The more fundamental question arises if ICT as such promotes, inhibits or has a neutral position towards the further evolution of learning practices? As exemplar we may observe how travelers may learn from GPS technologies rather than memorizing maps and switching the lanes on the high ways. Indeed it is the case that after having learned how to use the GPS device the traveler can expand his/her manifested skills at a local scale to a world-wide one. So that we might conclude that learning to use ICT tools is a generic one that bypasses citizens to learn by heart the huge factual instantiations. At the same time it is the same technological commodities that encourage institutional learning to ignore the real impact of ICT. For example we see how educational publishers nowadays integrate GPS methods in school books now very quickly as instrumental skill for learning the traditional geographical goals even more stringent; rather than admitting that topography is now a matter of opening Google Earth they claim that topographical knowledge is now even more important than before as learner might get lost as soon as the GPS dies from batteries.

Rationalization

Educational institutes tend to adopt ICT measures even to preserve its “main contract”: Learners are supposed to learn what has been defined as valid by authorities before. The larger portion of ICT application in schools nowadays is in the massive use of ELSSs “Electronic Learning Support Systems”; in essence not more than the emulation of the roster, the blackboard and the exercise book. ELSSs in Secondary and in Higher Education dominate the fuller spectrum of potentially contributive ICT tools. It cannot be ignored that to a larger extent ELSSs work out as a cosmetic tool in order to disguise the still dominant main contract between institution and the learner. Web technologies are recently exploited to mimic solid “Distance Universities” while in fact they are just administrative offices for brokering remote experts and students. Typically we see the ELSS Blackboard™ that reflects the overall interest of educational institutes to keep new ICT support as isomorphic as possible to the traditional artifacts and procedures in ‘lecture-hall-teaching’. Though web-based learning has contributed to make higher education accessible the last two decades, from a conceptual point of view it is not their merit that traditional institutes start to lose their hegemony.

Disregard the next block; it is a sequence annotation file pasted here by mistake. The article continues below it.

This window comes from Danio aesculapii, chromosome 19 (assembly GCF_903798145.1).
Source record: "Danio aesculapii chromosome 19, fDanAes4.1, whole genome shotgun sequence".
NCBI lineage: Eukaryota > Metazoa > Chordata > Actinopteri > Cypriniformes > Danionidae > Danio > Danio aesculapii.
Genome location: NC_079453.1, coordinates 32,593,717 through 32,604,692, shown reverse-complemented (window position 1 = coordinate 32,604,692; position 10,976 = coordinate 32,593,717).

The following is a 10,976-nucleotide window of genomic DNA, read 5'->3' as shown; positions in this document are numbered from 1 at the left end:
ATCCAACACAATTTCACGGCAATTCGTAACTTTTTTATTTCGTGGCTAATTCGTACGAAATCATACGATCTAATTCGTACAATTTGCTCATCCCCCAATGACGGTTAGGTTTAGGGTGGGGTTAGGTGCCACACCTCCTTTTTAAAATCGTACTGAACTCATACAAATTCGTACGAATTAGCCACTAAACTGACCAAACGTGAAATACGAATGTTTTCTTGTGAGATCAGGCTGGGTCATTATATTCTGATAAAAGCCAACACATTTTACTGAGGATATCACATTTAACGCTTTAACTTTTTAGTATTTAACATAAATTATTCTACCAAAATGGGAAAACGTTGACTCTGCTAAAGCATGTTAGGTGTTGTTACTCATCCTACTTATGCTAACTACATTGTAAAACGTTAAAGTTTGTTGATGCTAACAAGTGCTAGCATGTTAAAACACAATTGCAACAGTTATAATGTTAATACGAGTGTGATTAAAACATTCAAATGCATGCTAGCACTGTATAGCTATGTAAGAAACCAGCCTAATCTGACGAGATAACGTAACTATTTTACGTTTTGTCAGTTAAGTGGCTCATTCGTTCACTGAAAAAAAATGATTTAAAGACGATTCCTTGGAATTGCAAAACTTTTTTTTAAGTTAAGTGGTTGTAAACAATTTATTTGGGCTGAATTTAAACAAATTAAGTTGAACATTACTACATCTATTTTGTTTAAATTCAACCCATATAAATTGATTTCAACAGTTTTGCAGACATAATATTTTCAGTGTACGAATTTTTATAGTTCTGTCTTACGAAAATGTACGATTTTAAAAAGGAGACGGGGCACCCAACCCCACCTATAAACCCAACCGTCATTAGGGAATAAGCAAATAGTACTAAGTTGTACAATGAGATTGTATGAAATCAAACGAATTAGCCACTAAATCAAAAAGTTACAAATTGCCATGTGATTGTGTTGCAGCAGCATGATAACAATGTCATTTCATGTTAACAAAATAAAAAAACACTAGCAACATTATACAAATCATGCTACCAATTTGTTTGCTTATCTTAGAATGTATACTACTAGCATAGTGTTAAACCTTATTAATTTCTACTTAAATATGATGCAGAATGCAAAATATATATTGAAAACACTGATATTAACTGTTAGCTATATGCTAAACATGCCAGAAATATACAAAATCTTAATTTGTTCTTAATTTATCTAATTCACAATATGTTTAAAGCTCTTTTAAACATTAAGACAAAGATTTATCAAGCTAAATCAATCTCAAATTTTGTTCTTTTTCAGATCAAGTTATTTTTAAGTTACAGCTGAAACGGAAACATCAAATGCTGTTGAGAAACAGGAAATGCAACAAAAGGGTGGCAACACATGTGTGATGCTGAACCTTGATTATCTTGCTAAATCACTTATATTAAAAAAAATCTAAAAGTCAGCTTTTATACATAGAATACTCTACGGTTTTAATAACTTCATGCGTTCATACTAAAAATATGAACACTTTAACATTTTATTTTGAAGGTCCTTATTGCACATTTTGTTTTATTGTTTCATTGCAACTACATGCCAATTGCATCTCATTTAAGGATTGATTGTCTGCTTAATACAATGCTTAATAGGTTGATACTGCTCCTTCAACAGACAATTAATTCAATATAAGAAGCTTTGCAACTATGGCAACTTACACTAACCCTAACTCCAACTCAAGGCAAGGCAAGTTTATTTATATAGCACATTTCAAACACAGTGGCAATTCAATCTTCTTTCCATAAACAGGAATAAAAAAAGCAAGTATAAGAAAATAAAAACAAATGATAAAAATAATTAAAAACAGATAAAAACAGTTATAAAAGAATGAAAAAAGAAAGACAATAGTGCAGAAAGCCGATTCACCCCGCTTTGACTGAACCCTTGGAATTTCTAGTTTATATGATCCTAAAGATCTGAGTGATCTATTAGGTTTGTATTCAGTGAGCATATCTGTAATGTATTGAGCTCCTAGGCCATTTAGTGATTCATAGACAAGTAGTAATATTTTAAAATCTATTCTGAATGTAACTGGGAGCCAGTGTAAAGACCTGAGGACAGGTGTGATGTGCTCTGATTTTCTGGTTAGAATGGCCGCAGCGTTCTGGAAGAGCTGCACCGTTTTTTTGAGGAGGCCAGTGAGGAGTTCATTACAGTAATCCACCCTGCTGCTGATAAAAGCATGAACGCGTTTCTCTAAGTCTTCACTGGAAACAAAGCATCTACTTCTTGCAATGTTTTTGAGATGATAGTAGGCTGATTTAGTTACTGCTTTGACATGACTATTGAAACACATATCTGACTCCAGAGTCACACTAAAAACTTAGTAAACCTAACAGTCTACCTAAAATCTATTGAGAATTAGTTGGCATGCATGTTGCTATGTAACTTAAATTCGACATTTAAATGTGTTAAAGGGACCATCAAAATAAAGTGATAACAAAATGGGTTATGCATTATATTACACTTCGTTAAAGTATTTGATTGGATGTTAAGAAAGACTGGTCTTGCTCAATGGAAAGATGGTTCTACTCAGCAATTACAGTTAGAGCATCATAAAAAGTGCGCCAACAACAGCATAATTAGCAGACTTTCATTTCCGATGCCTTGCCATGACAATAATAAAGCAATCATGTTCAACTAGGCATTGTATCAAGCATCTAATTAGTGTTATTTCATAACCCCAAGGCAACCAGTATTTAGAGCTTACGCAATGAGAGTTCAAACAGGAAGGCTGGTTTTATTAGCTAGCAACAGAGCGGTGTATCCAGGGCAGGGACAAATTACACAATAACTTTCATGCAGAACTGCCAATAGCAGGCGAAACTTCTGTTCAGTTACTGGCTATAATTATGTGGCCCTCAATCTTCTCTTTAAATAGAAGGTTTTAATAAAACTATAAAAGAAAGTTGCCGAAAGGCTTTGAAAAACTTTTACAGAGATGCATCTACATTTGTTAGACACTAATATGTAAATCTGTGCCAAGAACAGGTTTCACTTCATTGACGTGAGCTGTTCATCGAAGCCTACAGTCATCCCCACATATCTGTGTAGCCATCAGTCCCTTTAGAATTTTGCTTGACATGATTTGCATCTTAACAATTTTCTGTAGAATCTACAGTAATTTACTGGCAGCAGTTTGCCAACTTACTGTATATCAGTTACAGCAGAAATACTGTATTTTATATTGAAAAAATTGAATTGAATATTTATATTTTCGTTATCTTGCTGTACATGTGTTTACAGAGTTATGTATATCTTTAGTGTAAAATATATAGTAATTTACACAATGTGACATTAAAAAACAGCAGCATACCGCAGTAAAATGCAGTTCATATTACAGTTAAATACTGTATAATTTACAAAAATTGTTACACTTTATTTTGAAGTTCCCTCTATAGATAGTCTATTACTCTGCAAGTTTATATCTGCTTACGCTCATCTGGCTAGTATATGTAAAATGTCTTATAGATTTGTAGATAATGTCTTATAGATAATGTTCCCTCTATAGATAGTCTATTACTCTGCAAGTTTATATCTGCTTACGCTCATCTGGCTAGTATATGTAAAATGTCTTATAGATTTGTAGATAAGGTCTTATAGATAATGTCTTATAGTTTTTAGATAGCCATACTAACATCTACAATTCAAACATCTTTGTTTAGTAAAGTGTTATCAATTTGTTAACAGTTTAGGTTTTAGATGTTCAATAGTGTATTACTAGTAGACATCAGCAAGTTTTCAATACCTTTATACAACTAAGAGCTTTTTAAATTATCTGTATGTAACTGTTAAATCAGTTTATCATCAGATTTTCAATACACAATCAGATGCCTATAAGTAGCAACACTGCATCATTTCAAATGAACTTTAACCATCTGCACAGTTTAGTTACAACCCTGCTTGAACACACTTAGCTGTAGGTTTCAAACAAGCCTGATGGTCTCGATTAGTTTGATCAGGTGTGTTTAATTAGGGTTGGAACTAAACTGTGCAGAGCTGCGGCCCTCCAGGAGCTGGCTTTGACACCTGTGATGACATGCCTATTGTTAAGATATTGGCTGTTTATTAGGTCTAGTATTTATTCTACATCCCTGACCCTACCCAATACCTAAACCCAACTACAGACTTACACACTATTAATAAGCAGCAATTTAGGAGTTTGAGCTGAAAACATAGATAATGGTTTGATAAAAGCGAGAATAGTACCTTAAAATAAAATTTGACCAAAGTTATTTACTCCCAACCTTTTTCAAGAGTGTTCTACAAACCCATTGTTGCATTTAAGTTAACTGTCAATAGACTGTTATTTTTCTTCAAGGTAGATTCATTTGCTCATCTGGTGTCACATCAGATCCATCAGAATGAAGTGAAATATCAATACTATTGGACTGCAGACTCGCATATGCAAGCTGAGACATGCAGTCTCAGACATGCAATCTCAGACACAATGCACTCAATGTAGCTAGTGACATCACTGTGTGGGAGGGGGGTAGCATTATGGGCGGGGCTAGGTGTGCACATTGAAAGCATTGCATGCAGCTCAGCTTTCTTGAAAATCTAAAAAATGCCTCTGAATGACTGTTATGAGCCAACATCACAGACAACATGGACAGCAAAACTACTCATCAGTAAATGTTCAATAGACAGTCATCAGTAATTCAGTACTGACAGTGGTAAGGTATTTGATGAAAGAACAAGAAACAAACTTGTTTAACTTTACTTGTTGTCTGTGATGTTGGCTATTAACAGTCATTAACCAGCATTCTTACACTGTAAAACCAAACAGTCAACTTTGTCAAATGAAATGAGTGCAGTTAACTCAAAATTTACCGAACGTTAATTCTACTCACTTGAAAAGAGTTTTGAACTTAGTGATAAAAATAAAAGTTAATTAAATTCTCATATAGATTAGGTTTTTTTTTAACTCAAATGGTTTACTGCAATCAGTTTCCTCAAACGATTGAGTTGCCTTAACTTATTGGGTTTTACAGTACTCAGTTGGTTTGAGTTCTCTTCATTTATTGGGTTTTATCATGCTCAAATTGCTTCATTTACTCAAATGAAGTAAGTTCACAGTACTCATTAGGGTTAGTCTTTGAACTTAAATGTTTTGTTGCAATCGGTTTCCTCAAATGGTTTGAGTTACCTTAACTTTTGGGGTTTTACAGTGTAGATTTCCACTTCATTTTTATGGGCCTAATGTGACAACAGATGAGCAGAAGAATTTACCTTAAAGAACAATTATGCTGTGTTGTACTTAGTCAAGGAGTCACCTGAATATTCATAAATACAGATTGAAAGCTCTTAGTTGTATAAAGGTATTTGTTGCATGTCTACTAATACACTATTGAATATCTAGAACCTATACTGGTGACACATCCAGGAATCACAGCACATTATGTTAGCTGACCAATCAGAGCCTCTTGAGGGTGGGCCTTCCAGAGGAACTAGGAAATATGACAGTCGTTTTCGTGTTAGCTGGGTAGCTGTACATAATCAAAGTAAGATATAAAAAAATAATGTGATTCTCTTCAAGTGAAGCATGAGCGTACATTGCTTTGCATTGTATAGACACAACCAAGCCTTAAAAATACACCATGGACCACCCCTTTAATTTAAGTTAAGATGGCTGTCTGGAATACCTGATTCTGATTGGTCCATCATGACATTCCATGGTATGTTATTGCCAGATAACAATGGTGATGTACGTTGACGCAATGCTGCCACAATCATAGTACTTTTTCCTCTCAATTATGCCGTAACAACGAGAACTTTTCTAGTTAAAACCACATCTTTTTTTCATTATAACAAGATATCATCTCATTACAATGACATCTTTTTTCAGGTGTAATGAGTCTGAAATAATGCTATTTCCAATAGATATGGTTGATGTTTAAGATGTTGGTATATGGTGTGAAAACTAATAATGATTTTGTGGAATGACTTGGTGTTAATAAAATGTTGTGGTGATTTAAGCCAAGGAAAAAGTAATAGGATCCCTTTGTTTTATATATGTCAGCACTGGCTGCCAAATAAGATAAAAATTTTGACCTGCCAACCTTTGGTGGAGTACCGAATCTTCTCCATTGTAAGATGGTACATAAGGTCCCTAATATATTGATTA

Networking

Before entering the prime question if and how life-long learning may evolve due to new socio-technological constellations like “the networked society”, “web-based communities”,  “social software” etcetera, it is inevitable to look back in the last five decades and discern longer underlying trends.

The choice to articulate life-long learning as different from school-based learning is our prior intuition that the latter one may fail to cover citizens’ need for continuous change. The problem however is that life-long learning has split into two domains mainly: